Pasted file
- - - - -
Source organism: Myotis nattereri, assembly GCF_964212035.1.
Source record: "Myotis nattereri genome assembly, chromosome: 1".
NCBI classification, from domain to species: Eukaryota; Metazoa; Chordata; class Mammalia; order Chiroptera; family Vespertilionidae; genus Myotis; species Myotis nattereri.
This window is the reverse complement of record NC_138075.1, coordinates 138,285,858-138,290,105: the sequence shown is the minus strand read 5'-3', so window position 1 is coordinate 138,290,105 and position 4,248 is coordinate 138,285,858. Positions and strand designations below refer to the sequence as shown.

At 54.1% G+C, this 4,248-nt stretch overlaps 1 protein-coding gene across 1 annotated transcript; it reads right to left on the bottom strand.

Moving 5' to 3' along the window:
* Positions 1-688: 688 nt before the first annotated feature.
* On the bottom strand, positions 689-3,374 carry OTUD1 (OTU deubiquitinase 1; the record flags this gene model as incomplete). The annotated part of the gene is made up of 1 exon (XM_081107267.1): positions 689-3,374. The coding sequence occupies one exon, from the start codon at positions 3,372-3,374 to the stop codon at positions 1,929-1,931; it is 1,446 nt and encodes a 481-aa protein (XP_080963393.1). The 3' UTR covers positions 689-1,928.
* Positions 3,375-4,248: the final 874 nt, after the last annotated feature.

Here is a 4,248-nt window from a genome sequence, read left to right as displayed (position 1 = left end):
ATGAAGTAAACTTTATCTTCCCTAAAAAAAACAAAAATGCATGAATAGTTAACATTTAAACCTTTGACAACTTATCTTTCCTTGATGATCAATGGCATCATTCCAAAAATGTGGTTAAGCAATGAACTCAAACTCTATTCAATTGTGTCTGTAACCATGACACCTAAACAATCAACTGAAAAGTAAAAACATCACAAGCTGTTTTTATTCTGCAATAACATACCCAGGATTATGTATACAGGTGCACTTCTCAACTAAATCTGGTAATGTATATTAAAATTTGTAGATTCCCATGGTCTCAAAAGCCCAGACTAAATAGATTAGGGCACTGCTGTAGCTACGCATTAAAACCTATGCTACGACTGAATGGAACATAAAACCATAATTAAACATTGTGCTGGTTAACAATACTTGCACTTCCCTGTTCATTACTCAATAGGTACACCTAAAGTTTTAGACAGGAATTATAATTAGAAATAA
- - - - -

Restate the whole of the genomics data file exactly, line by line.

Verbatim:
Source organism: Myotis nattereri, assembly GCF_964212035.1.
Source record: "Myotis nattereri genome assembly, chromosome: 1".
NCBI classification, from domain to species: Eukaryota; Metazoa; Chordata; class Mammalia; order Chiroptera; family Vespertilionidae; genus Myotis; species Myotis nattereri.
This window is the reverse complement of record NC_138075.1, coordinates 138,285,858-138,290,105: the sequence shown is the minus strand read 5'-3', so window position 1 is coordinate 138,290,105 and position 4,248 is coordinate 138,285,858. Positions and strand designations below refer to the sequence as shown.

At 54.1% G+C, this 4,248-nt stretch overlaps 1 protein-coding gene across 1 annotated transcript; it reads right to left on the bottom strand.

Moving 5' to 3' along the window:
* Positions 1-688: 688 nt before the first annotated feature.
* On the bottom strand, positions 689-3,374 carry OTUD1 (OTU deubiquitinase 1; the record flags this gene model as incomplete). The annotated part of the gene is made up of 1 exon (XM_081107267.1): positions 689-3,374. The coding sequence occupies one exon, from the start codon at positions 3,372-3,374 to the stop codon at positions 1,929-1,931; it is 1,446 nt and encodes a 481-aa protein (XP_080963393.1). The 3' UTR covers positions 689-1,928.
* Positions 3,375-4,248: the final 874 nt, after the last annotated feature.

Here is a 4,248-nt window from a genome sequence, read left to right as displayed (position 1 = left end):
ATGAAGTAAACTTTATCTTCCCTAAAAAAAACAAAAATGCATGAATAGTTAACATTTAAACCTTTGACAACTTATCTTTCCTTGATGATCAATGGCATCATTCCAAAAATGTGGTTAAGCAATGAACTCAAACTCTATTCAATTGTGTCTGTAACCATGACACCTAAACAATCAACTGAAAAGTAAAAACATCACAAGCTGTTTTTATTCTGCAATAACATACCCAGGATTATGTATACAGGTGCACTTCTCAACTAAATCTGGTAATGTATATTAAAATTTGTAGATTCCCATGGTCTCAAAAGCCCAGACTAAATAGATTAGGGCACTGCTGTAGCTACGCATTAAAACCTATGCTACGACTGAATGGAACATAAAACCATAATTAAACATTGTGCTGGTTAACAATACTTGCACTTCCCTGTTCATTACTCAATAGGTACACCTAAAGTTTTAGACAGGAATTATAATTAGAAATAA